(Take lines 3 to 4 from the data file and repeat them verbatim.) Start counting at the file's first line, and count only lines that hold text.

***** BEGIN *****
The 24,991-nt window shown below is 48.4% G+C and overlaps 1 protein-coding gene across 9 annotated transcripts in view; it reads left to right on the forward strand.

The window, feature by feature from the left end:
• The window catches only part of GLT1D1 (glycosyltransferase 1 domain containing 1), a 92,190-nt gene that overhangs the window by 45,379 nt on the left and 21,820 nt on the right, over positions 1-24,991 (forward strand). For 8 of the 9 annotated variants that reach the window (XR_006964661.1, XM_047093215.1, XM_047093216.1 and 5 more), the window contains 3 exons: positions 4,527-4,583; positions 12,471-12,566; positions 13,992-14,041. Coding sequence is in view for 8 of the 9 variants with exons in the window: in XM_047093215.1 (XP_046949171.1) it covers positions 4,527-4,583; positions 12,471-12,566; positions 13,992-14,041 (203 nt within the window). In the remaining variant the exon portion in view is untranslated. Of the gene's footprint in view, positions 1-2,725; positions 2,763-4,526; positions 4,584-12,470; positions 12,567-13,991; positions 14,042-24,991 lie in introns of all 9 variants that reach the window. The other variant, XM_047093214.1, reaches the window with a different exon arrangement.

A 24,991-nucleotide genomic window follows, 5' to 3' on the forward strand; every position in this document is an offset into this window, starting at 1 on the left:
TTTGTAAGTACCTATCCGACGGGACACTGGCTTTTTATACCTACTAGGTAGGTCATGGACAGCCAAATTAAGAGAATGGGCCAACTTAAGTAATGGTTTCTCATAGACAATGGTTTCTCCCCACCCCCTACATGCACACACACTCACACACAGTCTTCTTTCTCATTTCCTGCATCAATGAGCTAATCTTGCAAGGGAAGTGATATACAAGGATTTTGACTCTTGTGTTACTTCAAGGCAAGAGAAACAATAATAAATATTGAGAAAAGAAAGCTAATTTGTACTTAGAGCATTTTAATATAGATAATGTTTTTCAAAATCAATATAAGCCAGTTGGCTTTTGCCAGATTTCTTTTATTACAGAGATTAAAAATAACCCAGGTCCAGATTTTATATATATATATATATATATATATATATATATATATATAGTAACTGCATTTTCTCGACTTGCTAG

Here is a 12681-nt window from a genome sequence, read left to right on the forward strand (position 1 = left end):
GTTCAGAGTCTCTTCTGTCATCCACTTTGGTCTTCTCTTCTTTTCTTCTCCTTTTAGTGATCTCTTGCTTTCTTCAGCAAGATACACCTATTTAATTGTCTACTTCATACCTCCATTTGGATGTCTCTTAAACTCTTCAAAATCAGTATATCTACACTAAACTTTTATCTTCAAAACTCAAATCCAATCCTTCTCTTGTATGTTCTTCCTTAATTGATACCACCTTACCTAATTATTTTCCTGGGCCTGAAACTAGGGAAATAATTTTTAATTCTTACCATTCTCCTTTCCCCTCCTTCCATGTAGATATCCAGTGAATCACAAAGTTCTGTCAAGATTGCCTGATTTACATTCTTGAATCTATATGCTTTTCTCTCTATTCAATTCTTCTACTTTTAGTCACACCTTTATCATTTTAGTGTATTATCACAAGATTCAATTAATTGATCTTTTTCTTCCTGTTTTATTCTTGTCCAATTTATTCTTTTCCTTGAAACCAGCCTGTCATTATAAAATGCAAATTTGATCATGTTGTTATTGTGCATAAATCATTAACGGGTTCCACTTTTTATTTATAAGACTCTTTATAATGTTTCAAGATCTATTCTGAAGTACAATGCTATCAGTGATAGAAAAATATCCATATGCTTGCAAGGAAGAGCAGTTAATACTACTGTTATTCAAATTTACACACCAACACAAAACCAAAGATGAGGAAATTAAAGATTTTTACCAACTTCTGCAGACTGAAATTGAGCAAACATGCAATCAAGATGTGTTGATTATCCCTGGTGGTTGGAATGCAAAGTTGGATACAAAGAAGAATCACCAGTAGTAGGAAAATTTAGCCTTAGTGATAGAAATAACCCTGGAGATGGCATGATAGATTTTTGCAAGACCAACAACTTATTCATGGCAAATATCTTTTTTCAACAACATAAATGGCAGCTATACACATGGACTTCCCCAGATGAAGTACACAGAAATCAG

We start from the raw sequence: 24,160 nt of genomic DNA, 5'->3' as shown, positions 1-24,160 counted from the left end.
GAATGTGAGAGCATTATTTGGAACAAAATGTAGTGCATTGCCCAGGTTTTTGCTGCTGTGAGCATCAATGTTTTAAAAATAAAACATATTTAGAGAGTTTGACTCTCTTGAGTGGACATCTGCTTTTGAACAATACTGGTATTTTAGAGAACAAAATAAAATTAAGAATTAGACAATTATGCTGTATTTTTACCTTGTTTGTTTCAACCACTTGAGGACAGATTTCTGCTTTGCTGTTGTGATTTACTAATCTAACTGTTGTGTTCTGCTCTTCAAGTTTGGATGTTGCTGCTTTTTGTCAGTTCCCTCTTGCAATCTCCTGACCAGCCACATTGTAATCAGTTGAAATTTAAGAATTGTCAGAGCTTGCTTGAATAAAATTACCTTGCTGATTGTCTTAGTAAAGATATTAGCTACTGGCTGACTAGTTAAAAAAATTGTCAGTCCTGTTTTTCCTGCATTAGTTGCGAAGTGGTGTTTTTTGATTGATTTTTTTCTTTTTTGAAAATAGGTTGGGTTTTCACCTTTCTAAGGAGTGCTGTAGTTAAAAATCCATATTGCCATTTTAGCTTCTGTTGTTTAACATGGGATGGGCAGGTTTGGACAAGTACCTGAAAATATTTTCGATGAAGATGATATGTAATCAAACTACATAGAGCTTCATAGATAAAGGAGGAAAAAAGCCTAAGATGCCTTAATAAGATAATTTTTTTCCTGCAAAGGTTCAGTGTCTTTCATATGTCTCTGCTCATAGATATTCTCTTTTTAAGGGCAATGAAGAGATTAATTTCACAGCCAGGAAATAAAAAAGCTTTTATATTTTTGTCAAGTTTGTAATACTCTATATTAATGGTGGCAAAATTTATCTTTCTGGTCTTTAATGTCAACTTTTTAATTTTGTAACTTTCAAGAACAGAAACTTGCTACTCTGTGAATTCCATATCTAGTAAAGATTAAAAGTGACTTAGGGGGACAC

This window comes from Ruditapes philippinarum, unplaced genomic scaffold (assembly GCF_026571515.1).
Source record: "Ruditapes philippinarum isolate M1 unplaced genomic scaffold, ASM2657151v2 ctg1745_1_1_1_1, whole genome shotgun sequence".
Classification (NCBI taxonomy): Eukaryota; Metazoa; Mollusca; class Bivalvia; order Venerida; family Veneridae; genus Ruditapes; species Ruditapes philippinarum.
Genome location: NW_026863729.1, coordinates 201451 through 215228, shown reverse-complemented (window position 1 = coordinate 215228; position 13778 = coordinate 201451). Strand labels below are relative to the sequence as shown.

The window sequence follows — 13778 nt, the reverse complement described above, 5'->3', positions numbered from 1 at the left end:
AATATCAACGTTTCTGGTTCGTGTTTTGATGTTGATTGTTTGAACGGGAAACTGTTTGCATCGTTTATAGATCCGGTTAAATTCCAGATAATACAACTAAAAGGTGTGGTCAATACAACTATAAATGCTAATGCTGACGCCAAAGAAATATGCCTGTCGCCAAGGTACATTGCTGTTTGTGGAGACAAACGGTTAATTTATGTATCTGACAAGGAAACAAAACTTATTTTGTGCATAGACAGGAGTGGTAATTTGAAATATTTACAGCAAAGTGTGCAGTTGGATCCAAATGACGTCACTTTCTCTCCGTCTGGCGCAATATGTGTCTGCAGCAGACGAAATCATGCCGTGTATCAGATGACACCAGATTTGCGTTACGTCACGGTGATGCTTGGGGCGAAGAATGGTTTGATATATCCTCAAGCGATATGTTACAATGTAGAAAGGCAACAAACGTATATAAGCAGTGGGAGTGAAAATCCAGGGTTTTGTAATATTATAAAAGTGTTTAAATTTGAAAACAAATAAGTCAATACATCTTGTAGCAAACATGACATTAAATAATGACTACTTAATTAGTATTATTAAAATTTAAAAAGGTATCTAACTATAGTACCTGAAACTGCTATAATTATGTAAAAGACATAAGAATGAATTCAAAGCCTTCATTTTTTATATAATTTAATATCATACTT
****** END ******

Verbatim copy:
• The window catches only part of GLT1D1 (glycosyltransferase 1 domain containing 1), a 92,190-nt gene that overhangs the window by 45,379 nt on the left and 21,820 nt on the right, over positions 1-24,991 (forward strand). For 8 of the 9 annotated variants that reach the window (XR_006964661.1, XM_047093215.1, XM_047093216.1 and 5 more), the window contains 3 exons: positions 4,527-4,583; positions 12,471-12,566; positions 13,992-14,041. Coding sequence is in view for 8 of the 9 variants with exons in the window: in XM_047093215.1 (XP_046949171.1) it covers positions 4,527-4,583; positions 12,471-12,566; positions 13,992-14,041 (203 nt within the window). In the remaining variant the exon portion in view is untranslated. Of the gene's footprint in view, positions 1-2,725; positions 2,763-4,526; positions 4,584-12,470; positions 12,567-13,991; positions 14,042-24,991 lie in introns of all 9 variants that reach the window. The other variant, XM_047093214.1, reaches the window with a different exon arrangement.

A 24,991-nucleotide genomic window follows, 5' to 3' on the forward strand; every position in this document is an offset into this window, starting at 1 on the left: